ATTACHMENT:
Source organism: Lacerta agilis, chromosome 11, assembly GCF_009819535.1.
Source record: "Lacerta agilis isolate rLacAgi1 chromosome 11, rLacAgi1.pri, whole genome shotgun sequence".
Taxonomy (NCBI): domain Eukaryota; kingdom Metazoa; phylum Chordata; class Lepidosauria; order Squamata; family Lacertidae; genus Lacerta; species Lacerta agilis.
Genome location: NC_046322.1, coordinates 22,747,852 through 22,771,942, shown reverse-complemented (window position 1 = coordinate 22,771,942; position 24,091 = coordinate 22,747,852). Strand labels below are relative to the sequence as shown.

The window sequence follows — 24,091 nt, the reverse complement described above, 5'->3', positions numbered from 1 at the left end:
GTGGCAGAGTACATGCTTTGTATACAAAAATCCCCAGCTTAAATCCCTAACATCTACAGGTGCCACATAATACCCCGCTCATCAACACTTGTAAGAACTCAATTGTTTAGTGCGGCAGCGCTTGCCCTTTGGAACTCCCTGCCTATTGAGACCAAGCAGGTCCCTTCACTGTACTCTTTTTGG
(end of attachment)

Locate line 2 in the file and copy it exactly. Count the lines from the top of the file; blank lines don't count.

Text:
Source record: "Lacerta agilis isolate rLacAgi1 chromosome 11, rLacAgi1.pri, whole genome shotgun sequence".